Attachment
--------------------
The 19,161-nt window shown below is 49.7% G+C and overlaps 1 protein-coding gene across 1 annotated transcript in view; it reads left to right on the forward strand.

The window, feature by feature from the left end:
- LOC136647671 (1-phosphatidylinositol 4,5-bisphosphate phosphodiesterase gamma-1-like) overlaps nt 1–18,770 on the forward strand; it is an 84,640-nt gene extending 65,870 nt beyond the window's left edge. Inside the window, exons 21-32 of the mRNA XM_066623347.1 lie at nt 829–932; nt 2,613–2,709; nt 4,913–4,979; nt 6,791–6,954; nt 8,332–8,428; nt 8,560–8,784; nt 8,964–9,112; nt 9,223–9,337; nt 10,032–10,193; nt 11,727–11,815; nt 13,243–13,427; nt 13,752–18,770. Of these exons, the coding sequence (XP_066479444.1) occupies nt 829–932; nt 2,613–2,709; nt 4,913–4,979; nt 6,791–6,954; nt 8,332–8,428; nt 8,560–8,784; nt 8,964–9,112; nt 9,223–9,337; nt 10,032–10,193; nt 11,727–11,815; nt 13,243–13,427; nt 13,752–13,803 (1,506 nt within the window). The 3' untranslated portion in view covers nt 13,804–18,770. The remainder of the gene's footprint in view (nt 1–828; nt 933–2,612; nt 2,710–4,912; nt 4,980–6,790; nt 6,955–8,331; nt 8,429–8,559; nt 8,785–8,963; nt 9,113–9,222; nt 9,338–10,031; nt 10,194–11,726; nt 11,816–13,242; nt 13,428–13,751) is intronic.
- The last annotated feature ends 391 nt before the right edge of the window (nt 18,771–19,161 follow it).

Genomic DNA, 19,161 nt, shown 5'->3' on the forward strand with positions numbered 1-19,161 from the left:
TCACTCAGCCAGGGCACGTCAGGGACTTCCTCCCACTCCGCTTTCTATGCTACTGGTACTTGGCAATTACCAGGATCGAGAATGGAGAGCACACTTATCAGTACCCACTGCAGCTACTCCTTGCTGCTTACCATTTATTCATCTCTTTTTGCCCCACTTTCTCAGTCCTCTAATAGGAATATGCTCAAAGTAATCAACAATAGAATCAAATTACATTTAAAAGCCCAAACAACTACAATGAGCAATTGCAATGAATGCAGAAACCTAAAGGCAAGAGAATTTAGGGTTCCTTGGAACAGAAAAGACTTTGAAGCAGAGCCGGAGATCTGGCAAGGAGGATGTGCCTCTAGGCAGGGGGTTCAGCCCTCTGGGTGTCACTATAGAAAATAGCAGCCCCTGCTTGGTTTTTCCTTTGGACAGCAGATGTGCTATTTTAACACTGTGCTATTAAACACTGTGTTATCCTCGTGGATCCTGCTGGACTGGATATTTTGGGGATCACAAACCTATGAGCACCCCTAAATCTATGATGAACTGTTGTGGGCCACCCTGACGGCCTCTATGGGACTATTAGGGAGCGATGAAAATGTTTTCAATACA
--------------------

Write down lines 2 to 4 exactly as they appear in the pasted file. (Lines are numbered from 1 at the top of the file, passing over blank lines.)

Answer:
The window, feature by feature from the left end:
- LOC136647671 (1-phosphatidylinositol 4,5-bisphosphate phosphodiesterase gamma-1-like) overlaps nt 1–18,770 on the forward strand; it is an 84,640-nt gene extending 65,870 nt beyond the window's left edge. Inside the window, exons 21-32 of the mRNA XM_066623347.1 lie at nt 829–932; nt 2,613–2,709; nt 4,913–4,979; nt 6,791–6,954; nt 8,332–8,428; nt 8,560–8,784; nt 8,964–9,112; nt 9,223–9,337; nt 10,032–10,193; nt 11,727–11,815; nt 13,243–13,427; nt 13,752–18,770. Of these exons, the coding sequence (XP_066479444.1) occupies nt 829–932; nt 2,613–2,709; nt 4,913–4,979; nt 6,791–6,954; nt 8,332–8,428; nt 8,560–8,784; nt 8,964–9,112; nt 9,223–9,337; nt 10,032–10,193; nt 11,727–11,815; nt 13,243–13,427; nt 13,752–13,803 (1,506 nt within the window). The 3' untranslated portion in view covers nt 13,804–18,770. The remainder of the gene's footprint in view (nt 1–828; nt 933–2,612; nt 2,710–4,912; nt 4,980–6,790; nt 6,955–8,331; nt 8,429–8,559; nt 8,785–8,963; nt 9,113–9,222; nt 9,338–10,031; nt 10,194–11,726; nt 11,816–13,242; nt 13,428–13,751) is intronic.
- The last annotated feature ends 391 nt before the right edge of the window (nt 18,771–19,161 follow it).